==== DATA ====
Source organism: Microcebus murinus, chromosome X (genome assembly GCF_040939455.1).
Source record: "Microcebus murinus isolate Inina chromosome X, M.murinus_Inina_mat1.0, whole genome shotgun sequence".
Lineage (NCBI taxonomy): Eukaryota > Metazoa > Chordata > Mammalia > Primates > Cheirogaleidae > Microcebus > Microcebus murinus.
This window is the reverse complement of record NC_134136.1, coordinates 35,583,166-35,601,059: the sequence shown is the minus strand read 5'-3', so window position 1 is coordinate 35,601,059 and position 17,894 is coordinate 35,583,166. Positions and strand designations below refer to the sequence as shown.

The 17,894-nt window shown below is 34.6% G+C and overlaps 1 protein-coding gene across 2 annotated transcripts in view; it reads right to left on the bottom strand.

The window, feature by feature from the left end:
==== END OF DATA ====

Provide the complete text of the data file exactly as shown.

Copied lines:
Source organism: Microcebus murinus, chromosome X (genome assembly GCF_040939455.1).
Source record: "Microcebus murinus isolate Inina chromosome X, M.murinus_Inina_mat1.0, whole genome shotgun sequence".
Lineage (NCBI taxonomy): Eukaryota > Metazoa > Chordata > Mammalia > Primates > Cheirogaleidae > Microcebus > Microcebus murinus.
This window is the reverse complement of record NC_134136.1, coordinates 35,583,166-35,601,059: the sequence shown is the minus strand read 5'-3', so window position 1 is coordinate 35,601,059 and position 17,894 is coordinate 35,583,166. Positions and strand designations below refer to the sequence as shown.

The 17,894-nt window shown below is 34.6% G+C and overlaps 1 protein-coding gene across 2 annotated transcripts in view; it reads right to left on the bottom strand.

The window, feature by feature from the left end: